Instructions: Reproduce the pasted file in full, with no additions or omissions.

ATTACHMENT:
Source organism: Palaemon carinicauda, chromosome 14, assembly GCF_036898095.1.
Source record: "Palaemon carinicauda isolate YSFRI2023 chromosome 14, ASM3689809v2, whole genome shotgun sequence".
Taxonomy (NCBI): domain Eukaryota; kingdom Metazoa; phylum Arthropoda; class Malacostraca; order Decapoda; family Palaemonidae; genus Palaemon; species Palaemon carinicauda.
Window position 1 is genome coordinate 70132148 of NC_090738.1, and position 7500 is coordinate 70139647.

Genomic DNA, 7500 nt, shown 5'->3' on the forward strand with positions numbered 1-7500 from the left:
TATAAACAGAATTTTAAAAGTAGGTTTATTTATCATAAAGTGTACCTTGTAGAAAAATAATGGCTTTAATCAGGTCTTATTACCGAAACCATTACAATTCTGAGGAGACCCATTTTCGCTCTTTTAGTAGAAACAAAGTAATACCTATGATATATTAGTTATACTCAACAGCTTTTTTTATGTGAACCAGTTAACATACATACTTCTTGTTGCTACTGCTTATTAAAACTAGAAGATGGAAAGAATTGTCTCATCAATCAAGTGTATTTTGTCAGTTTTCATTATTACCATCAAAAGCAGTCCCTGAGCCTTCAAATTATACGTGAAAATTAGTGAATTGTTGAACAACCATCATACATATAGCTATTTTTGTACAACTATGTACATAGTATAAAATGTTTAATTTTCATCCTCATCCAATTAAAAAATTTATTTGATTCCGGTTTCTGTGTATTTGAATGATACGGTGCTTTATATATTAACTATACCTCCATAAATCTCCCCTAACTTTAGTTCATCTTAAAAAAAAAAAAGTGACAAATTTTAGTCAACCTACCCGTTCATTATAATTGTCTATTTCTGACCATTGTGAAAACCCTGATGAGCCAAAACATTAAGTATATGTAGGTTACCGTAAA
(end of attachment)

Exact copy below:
Source organism: Palaemon carinicauda, chromosome 14, assembly GCF_036898095.1.
Source record: "Palaemon carinicauda isolate YSFRI2023 chromosome 14, ASM3689809v2, whole genome shotgun sequence".
Taxonomy (NCBI): domain Eukaryota; kingdom Metazoa; phylum Arthropoda; class Malacostraca; order Decapoda; family Palaemonidae; genus Palaemon; species Palaemon carinicauda.
Window position 1 is genome coordinate 70132148 of NC_090738.1, and position 7500 is coordinate 70139647.

Genomic DNA, 7500 nt, shown 5'->3' on the forward strand with positions numbered 1-7500 from the left:
TATAAACAGAATTTTAAAAGTAGGTTTATTTATCATAAAGTGTACCTTGTAGAAAAATAATGGCTTTAATCAGGTCTTATTACCGAAACCATTACAATTCTGAGGAGACCCATTTTCGCTCTTTTAGTAGAAACAAAGTAATACCTATGATATATTAGTTATACTCAACAGCTTTTTTTATGTGAACCAGTTAACATACATACTTCTTGTTGCTACTGCTTATTAAAACTAGAAGATGGAAAGAATTGTCTCATCAATCAAGTGTATTTTGTCAGTTTTCATTATTACCATCAAAAGCAGTCCCTGAGCCTTCAAATTATACGTGAAAATTAGTGAATTGTTGAACAACCATCATACATATAGCTATTTTTGTACAACTATGTACATAGTATAAAATGTTTAATTTTCATCCTCATCCAATTAAAAAATTTATTTGATTCCGGTTTCTGTGTATTTGAATGATACGGTGCTTTATATATTAACTATACCTCCATAAATCTCCCCTAACTTTAGTTCATCTTAAAAAAAAAAAAGTGACAAATTTTAGTCAACCTACCCGTTCATTATAATTGTCTATTTCTGACCATTGTGAAAACCCTGATGAGCCAAAACATTAAGTATATGTAGGTTACCGTAAA